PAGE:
• Middle of Funnel (MoFu) - At the middle of the funnel, you have created interest in your band. This kind of person is on the hunt for content, but isn't necessarily ready to spend their money on your band. At this stage, they are likely to want to engage with your band in non-monetary ways, so pushing things like your mailing list and socials are good for this stage. A good way to do this is to offer content or freebies in exchange for joining your mailing list or interacting on social media. You can do this on your website with middle of funnel blogs and email-gated downloads.

  • Bottom Funnel (BoFu) - At the bottom of the funnel, your visitor is a fan and is ready to purchase. Your core website pages are your anchors here–your events page, your merch page, any subscription services you have. Although these are usually external sites, the copywriting you do on these works the same whether on or off your website. Because fans at this stage are ready to buy, they are a lot more receptive to salesy messages, hearing special offers, etc. Your writing should be emotional and confident. Don't be afraid to heap praise on your own content in bottom of funnel assets.

3. Always Give People Something to Click

The overall goal with your website is to keep people browsing your website. Keeping people on your website requires not only well written, engaging content, but also well thought out marketing funnels.

Your website should bring people from ToFu content to MoFu content and from MoFu content to BoFu content. To accomplish this, there should always be somewhere to go or something to do after your visitor is done with a given page.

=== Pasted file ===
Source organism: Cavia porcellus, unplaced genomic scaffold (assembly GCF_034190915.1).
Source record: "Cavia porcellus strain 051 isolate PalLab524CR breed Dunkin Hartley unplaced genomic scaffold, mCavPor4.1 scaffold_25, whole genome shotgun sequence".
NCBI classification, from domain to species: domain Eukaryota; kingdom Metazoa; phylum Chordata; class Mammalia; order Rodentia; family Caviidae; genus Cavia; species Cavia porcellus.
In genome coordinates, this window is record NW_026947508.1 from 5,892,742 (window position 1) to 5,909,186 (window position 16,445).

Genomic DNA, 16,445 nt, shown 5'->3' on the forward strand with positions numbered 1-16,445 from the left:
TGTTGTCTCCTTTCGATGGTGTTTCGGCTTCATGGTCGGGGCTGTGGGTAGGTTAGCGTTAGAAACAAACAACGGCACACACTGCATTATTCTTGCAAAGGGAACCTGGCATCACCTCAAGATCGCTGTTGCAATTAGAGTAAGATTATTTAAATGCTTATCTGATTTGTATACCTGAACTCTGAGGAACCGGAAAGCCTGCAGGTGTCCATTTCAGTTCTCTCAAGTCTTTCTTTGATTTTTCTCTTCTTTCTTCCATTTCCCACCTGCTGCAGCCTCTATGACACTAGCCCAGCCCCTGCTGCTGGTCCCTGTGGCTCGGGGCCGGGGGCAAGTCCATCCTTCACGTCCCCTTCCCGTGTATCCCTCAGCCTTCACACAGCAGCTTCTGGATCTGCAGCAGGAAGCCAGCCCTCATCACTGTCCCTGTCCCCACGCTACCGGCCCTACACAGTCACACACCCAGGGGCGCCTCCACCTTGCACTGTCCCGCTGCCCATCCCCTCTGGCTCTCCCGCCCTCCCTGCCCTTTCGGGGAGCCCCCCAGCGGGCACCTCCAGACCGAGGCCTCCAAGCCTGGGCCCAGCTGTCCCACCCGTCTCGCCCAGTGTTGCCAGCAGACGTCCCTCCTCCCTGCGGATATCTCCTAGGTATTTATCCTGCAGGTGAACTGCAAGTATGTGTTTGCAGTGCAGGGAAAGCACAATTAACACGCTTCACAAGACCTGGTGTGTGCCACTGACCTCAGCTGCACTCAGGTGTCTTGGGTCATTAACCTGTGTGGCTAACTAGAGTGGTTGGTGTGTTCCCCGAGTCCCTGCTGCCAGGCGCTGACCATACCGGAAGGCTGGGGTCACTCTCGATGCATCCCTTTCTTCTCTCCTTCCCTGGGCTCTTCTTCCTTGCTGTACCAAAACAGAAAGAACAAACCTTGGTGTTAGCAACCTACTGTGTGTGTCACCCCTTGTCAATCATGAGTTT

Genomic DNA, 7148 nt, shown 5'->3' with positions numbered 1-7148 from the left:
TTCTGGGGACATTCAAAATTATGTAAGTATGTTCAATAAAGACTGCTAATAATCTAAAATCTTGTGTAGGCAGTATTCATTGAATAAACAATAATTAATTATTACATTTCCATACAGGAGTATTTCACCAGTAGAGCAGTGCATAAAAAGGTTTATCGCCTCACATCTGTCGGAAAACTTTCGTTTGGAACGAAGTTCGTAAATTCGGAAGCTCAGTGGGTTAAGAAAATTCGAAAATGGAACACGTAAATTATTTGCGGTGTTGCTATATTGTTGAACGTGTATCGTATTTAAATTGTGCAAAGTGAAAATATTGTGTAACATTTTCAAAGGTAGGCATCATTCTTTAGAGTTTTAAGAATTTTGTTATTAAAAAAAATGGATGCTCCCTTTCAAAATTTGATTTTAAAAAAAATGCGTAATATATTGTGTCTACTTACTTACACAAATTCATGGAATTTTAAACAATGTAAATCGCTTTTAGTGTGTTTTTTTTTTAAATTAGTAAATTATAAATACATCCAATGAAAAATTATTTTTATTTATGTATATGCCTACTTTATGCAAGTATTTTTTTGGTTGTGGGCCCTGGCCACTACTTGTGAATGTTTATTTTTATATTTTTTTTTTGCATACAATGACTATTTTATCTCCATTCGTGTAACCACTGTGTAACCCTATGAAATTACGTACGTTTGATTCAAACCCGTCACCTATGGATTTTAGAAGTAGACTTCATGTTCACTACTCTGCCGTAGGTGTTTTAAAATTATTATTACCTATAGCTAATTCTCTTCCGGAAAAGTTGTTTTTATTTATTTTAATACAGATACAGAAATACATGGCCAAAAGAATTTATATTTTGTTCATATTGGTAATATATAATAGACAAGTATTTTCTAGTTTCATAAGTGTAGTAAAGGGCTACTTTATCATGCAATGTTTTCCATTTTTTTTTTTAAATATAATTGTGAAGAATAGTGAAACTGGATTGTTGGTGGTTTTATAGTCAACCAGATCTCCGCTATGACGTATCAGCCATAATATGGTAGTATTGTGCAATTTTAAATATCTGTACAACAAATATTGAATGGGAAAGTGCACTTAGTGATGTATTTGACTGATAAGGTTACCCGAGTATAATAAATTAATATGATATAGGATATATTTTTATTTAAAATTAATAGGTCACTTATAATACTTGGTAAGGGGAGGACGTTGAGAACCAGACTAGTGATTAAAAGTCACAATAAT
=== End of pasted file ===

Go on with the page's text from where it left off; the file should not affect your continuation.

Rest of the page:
You should be linking to content farther down the funnel and creating opportunities to engage with your band. There should be no dead ends on your website. Each page should lead somewhere else either at the same buyer's journey stage or beyond.

4. Gather Contacts

Getting email addresses and having a newsletter is so unbelievably important to building your fanbase. Unlike social media, people don't switch email accounts frequently and almost never get their account banned.

This is why you should work to get people to sign up for your email list. Put newsletter subscription forms all over your website. It's a good idea to have several on your home page. (Check out my home page for an example.)

And remember, if those people signed up for your newsletter, they want to hear from you! Don't be shy about hitting your email list often. The worst that will happen is an unsubscribe, but if someone isn't interested in your email, they'll more likely just ignore it until they see one that does interest them.

Hit up Jester of No Court for Music Marketing

I get that not everyone is a wordsmith. Writing lyrics is one thing, but writing focused business prose in an engaging voice that reflects your band is another. If you find yourself struggling with developing content to convert your fans, I provide a variety of digital marketing services to help get your web presence work for you.

I've worked in a variety of industries so whether you're a band, a promoter, a label, or anyone else, I can help you build a website that gets visitors to click that purchase button. Reach out with the contact form below.